- In Michael Flynn's alternate-history story "The Forest of Time" (1987), Colorado is part of a nation-state called Nuevo Aztlán.
- Thomas Pynchon refers to Aztlan as the "mythic ancestral home of the Mexican people" in his novel Against the Day (2006).
- Charles de Lint, in his novel The Painted Boy (2010), refers to the ancestral spirit world as Aztlán.
- Larry Niven and Jerry Pournelle set much of their fantasy novel Burning Tower in Aztlán
- Graham Hancock used Aztlán as a setting in his 2013 fictional novel War God: Night of the Witch.
- Aldéric Au used The Aztlán Protocol as the title for his novel depicting a war between the United States and China and the subsequent peace treaty.
- The Colombian heavy-metal band Kraken mentions "the old Aztlán" as the place where the Aztec governors (Huey Tlatoani) reside, in the song "Méxica", from its albums Kraken IV: Piel de Cobre and Kraken Filarmónico.
- Mexican-American rock band Los Lobos released an album titled Good Morning Aztlán in 2002.
- Los Angeles-based band Ozomatli penned a standout song on 2004's Street Signs in solidarity with the Chicano movement called "Santiago", alluding to Uncle Sam as "Santiago de Aztlán".
- On his 1994 album Graciasland, Mexican-American rock and roll artist El Vez recorded "Aztlan" a version of Paul Simon's "Graceland" with lyrics such as, "For reasons I have explained/I'm not a part of Spain/I'm part of Aztlan."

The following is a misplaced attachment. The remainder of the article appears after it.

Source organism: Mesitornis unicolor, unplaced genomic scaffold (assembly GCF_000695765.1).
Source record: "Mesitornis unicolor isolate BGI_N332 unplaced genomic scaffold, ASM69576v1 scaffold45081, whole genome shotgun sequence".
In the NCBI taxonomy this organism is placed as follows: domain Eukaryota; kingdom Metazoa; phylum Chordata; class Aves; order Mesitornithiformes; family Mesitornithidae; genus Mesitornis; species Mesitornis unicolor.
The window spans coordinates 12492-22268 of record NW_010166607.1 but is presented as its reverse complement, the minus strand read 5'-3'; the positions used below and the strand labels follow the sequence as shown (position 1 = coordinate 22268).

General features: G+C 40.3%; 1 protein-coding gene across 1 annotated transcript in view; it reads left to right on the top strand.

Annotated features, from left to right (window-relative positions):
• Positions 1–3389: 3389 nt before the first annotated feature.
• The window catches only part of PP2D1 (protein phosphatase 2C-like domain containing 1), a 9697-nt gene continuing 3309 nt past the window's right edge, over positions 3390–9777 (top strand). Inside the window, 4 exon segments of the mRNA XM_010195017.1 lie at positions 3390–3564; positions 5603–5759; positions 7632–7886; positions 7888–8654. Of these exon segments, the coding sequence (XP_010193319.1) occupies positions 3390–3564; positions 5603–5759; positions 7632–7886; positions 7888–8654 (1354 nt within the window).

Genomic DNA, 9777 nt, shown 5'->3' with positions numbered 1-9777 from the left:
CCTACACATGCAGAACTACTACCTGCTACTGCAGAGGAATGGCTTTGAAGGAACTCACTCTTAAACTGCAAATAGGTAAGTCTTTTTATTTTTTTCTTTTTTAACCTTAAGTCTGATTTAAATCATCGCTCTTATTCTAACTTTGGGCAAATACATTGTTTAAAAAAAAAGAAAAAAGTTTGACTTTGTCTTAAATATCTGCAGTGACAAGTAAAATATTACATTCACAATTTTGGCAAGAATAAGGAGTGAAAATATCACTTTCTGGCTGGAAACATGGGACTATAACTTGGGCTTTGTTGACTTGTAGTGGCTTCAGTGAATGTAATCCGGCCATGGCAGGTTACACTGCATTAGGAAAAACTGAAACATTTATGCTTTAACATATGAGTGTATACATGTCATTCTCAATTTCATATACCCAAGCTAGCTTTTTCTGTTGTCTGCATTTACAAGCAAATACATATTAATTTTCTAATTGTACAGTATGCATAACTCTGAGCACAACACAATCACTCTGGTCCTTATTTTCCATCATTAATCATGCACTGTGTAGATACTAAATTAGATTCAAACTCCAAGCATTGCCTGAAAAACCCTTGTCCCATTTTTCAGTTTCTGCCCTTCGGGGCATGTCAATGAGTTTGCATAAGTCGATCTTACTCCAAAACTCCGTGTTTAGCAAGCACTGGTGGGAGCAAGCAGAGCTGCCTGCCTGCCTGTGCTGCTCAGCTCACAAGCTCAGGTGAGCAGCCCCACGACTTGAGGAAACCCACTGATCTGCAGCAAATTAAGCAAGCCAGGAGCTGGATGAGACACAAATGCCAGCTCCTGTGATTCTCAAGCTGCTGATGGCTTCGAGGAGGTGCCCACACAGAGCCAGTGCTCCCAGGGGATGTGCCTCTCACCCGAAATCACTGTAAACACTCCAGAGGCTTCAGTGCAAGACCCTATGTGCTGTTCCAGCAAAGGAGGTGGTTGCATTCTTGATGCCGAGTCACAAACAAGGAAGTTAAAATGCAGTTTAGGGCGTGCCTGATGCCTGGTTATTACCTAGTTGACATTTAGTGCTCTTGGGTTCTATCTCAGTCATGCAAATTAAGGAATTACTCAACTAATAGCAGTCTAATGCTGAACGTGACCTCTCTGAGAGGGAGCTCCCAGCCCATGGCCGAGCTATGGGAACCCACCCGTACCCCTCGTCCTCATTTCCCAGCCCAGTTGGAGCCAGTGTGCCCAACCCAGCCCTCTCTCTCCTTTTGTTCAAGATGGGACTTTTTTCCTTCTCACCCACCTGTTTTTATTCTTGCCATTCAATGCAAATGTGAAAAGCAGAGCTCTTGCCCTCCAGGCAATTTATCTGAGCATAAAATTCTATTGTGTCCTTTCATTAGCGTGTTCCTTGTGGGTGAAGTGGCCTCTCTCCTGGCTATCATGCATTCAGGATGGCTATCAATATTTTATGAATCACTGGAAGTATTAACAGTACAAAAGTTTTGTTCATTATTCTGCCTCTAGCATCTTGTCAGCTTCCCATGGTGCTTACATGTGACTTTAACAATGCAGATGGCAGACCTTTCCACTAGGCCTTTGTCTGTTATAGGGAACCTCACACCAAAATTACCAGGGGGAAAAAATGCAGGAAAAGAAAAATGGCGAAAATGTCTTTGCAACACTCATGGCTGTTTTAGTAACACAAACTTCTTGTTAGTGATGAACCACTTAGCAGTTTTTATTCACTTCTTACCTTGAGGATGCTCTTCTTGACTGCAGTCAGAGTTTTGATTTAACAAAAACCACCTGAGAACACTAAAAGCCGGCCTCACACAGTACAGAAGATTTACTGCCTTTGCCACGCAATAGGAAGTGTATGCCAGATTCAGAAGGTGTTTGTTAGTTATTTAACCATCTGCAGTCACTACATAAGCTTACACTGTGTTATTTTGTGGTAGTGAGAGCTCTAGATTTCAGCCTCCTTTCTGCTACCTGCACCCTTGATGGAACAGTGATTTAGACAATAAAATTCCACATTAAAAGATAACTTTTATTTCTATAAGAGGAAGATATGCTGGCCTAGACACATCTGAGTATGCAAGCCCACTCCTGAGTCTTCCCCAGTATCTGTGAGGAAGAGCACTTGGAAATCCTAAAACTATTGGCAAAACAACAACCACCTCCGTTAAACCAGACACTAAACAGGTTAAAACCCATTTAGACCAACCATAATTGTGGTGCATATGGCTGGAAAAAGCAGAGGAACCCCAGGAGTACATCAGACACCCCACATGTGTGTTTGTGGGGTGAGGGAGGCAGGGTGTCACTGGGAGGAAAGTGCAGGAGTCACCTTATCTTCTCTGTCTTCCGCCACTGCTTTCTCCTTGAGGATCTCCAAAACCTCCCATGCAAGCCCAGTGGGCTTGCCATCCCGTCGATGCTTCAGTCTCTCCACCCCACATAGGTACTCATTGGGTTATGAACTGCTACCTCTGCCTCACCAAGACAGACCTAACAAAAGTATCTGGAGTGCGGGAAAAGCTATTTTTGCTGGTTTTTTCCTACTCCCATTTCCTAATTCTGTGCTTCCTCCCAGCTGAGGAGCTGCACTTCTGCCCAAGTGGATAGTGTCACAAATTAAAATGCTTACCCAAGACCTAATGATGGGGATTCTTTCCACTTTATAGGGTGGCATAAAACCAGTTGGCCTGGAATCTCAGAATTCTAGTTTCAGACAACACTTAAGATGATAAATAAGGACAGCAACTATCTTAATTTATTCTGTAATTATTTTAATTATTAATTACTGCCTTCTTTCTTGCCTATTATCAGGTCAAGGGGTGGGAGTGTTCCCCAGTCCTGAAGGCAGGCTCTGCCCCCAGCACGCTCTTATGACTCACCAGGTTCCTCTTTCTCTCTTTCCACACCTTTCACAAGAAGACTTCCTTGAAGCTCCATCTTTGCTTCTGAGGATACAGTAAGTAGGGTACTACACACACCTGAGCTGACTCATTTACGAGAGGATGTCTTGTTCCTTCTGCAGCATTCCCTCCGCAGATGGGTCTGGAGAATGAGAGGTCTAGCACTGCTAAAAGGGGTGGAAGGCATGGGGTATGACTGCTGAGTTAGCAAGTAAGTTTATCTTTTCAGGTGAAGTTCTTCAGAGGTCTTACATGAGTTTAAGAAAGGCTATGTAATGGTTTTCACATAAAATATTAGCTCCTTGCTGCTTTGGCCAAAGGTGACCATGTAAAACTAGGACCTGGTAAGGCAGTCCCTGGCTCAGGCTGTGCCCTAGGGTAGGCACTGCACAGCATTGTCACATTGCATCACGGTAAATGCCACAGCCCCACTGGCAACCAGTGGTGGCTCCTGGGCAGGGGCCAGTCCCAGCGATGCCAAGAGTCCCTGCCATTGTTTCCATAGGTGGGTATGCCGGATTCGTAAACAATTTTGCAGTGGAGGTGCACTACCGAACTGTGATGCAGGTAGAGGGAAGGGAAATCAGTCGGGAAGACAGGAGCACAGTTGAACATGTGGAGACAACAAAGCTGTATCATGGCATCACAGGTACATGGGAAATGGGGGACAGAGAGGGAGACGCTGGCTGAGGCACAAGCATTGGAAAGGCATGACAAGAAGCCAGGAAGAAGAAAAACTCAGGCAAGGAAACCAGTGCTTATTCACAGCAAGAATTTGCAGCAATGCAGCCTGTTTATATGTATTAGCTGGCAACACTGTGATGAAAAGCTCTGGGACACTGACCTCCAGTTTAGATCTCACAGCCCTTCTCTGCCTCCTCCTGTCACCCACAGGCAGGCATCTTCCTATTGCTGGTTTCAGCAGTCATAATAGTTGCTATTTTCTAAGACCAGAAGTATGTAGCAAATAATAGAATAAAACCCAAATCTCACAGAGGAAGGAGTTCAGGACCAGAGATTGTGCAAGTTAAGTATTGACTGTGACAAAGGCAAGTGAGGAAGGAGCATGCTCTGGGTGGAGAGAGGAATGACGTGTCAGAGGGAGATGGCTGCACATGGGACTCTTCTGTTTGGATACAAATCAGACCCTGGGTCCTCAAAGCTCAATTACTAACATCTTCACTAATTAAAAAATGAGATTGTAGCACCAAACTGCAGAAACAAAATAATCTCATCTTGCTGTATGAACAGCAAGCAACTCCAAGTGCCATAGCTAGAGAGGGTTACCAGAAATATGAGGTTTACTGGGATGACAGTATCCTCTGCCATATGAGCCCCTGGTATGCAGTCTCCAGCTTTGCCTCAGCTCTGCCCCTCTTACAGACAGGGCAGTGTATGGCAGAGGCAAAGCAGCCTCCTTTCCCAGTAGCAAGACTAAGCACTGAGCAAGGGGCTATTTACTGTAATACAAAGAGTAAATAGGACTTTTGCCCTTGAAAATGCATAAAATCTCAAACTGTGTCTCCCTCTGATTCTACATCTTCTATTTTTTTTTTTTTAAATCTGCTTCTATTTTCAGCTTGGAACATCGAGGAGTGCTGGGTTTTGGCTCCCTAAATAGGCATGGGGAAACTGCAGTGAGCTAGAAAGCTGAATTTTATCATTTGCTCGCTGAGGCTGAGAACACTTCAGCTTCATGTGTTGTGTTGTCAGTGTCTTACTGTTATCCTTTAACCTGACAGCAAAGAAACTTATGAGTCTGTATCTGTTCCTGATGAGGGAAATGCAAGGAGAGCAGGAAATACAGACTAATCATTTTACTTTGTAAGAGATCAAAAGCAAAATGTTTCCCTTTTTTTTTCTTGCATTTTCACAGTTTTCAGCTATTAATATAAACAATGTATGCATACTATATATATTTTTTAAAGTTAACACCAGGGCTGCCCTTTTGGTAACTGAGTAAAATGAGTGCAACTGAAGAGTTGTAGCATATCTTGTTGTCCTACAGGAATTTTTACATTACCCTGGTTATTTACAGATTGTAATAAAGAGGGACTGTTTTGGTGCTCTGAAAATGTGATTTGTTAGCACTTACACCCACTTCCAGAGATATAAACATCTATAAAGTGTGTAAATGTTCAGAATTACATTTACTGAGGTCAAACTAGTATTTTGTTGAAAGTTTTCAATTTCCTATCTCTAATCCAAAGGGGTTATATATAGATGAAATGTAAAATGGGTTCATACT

- Anales de Tlatelolco, Rafael Tena INAH-CONACULTA 2004 p 55
- Fragmentos de la Obra General Sobre Historia de los Mexicanos, Cristobal del Castillo pages 58-83
- Manuel Aguilar-Moreno Handbook to Life in the Aztec World. page 29.
- Matos Moctezuma (1988, p.38)
- Andrews (2003, p.496)
- Andrews (2003, p. 616)
- Professor Predicts 'Hispanic Homeland', Associated Press (reprinted by Aztlan.net), 2000
- Marx-Engels-Lenin Institute (MELI). "Towards a Program of Socialist Pan-Americanism" (PDF). Retrieved 18 August 2014.
- Freedom Road Socialist Organization (FRSO). "Unity Statement". Retrieved 15 May 2014.
- "Mexican aliens seek to retake 'stolen' land". The Washington Times. 16 April 2006. Retrieved 14 February 2013.
- Frank Zoretich, 'New Mexico Will Secede to New Nation, Prof Says,' Albuquerque Tribune, 31 Jan. 2000, p. A1.
- How Is America Going To End? Who's most likely to secede? by Josh Levin, Slate.com, August 5, 2009.
- "El Republica del Norte -- The Next American Nation" by Brent Nelson, The Social Contract Journal, Volume 11, Number 1 (Fall 2000)
- Tancredo Praises Cuesta's Book Exposing Hispanic Autonomy Arising From Immigration, Prleap.com (reprinted on Wexico.com), April 30, 2007.
- Chicano Nationalist Professor Fired Despite Student Protests of Censorship by Michelle J. Nealy, DiverseEducation.com, November 20, 2007 (retrieved on December 6, 2010.
- Andrews, J. Richard (2003). Introduction to Classical Nahuatl (revised ed.). Norman: University of Oklahoma Press. ISBN 0-8061-3452-6. OCLC 50090230.